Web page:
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Te viridis Python, Thebanaque mater ovantem Horruit in pharetris. ultrix tibi torva Megæra Jejunum Phlegyam subter cava saxa jacentem Æterno premit accubitu, dapibusque profanis Instimulat: sed mista famem fastidia vincunt. Adsis o, memor hospitii, Junoniaque arva Dexter ames; seu te roseum Titana vocari Gentis Achæmeniæ ritu, seu præstat Osirin Frugiferum, seu Persei sub rupibus antri Indignata sequi torquentem cornua Mitram.
Ver. 850. torou Megæra] This expression, and premit and instimulat, are weakened in the translation; but mista fastidia is a harsh expression ; as also is a line above, 842, Tu Phryga submittis citharæ.
Thy hand slew Python, and the dame who lost
Propitious hear our pray’r, O Pow'r divine! 855
In order to give young readers a just notion of chasteness and simplicity of style, I have seen it of use to let them compare the mild majesty of Virgil and the violent exuberance of Statius, by reading ten lines of each immediately after one another. The motto for the style of the age of Augustus may be the ~ Simplex Munditiis” of Horace ; for the age of Domitian and the succeeding ages, the “ Cultuque laborat Multiplici” of Lucan. After this censure of Statius's manner, it is but justice to add, that in the Thebais there are many strokes of a strong imagination; and indeed the picture of Amphiaraus, swallowed up suddenly by a chasm that opened in the ground, is truly sublime :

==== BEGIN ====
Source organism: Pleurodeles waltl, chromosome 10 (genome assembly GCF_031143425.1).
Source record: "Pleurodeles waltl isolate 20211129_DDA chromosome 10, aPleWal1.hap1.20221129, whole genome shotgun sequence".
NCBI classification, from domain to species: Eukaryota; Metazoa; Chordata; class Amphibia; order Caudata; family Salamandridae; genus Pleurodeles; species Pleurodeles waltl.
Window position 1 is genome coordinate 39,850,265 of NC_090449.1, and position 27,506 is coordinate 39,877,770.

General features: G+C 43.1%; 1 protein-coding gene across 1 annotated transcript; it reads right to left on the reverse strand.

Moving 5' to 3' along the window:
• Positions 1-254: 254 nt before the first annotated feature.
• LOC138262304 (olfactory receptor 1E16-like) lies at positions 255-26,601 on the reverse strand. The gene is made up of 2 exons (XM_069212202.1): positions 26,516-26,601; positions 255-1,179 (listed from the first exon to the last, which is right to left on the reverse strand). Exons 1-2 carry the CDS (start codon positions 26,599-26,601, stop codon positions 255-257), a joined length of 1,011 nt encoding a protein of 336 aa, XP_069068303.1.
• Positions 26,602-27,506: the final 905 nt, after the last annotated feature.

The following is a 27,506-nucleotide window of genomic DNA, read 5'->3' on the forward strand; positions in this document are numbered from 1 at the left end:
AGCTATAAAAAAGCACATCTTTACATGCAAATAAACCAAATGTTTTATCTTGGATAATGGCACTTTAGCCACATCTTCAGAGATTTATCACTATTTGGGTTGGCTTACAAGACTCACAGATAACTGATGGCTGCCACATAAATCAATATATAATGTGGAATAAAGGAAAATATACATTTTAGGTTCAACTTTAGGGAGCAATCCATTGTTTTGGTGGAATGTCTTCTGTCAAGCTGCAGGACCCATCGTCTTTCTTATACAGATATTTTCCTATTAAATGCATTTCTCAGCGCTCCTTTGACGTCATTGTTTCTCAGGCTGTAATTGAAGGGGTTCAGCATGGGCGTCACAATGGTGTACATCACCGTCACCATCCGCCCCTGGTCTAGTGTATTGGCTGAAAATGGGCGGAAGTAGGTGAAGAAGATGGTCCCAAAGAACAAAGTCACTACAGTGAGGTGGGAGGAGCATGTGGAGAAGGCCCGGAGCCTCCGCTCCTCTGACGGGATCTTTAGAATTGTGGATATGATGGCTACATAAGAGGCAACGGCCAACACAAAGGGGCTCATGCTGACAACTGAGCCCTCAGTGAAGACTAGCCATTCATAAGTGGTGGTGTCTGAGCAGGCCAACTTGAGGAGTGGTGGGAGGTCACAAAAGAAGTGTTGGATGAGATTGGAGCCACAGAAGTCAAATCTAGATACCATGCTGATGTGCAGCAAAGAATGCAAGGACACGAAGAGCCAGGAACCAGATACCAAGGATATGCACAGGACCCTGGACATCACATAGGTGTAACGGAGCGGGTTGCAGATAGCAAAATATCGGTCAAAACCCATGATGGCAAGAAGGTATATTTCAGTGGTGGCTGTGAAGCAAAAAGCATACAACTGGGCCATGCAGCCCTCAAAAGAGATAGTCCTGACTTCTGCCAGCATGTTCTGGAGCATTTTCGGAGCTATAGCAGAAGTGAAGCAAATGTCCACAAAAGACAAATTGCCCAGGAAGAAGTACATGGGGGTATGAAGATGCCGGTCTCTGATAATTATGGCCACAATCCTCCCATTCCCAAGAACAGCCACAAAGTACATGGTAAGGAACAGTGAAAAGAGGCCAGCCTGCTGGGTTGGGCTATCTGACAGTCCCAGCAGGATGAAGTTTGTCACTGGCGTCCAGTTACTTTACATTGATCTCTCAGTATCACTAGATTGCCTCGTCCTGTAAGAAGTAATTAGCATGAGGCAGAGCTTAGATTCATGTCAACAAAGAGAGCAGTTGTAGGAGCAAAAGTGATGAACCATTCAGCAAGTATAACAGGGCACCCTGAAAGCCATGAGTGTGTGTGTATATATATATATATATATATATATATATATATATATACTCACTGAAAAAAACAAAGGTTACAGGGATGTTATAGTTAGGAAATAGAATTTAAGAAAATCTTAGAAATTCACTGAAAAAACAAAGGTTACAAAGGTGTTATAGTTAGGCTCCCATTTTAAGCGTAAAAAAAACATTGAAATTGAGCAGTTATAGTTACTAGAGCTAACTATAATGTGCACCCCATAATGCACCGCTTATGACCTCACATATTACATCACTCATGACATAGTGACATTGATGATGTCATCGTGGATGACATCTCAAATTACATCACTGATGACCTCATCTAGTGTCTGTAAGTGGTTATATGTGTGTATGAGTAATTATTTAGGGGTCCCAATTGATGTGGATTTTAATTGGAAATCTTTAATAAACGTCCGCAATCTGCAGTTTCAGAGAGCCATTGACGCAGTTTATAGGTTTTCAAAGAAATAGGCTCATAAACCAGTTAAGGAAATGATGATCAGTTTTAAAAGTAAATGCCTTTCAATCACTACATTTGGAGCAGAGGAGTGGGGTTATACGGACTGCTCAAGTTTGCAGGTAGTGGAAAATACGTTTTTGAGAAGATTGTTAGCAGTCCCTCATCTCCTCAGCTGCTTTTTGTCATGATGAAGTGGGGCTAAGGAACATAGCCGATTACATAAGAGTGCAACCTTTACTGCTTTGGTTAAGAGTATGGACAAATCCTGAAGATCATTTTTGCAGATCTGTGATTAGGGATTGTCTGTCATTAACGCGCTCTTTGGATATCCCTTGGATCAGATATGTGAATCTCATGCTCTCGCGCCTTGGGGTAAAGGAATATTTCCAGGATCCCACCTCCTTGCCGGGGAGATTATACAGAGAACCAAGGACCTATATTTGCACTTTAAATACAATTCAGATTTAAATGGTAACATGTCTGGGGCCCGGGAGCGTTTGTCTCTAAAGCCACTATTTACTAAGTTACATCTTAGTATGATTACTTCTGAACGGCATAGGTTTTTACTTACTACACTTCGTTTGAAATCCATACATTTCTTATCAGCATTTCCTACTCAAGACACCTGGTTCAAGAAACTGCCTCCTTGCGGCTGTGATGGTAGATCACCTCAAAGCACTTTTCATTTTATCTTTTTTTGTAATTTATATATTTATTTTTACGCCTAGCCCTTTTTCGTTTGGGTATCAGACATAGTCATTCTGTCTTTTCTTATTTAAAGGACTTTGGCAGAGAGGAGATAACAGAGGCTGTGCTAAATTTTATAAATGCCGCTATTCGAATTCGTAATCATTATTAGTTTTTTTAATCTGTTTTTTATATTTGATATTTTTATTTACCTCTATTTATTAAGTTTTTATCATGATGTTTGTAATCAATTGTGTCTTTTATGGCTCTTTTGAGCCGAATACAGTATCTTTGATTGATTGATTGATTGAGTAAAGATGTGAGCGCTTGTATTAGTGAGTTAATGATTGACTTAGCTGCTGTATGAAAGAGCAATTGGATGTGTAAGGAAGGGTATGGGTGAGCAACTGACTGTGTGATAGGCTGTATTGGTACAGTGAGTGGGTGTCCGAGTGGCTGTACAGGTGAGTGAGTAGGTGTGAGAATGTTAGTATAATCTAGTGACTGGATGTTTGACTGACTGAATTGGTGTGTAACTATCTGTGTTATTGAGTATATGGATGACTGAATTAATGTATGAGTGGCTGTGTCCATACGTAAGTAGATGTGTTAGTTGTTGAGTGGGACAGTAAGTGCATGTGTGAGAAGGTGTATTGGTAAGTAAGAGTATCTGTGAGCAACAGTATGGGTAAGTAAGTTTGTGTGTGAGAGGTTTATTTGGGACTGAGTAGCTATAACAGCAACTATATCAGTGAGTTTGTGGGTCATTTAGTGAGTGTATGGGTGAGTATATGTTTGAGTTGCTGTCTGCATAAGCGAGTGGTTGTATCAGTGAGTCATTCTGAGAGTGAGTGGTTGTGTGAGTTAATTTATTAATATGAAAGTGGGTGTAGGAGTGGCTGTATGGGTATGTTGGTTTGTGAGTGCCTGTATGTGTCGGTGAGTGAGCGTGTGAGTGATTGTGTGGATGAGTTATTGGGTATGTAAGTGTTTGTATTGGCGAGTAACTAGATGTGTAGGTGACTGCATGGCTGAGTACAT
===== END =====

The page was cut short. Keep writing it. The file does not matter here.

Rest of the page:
“Illum ingens haurit specus, et transire parantes
B. vii. v. 817.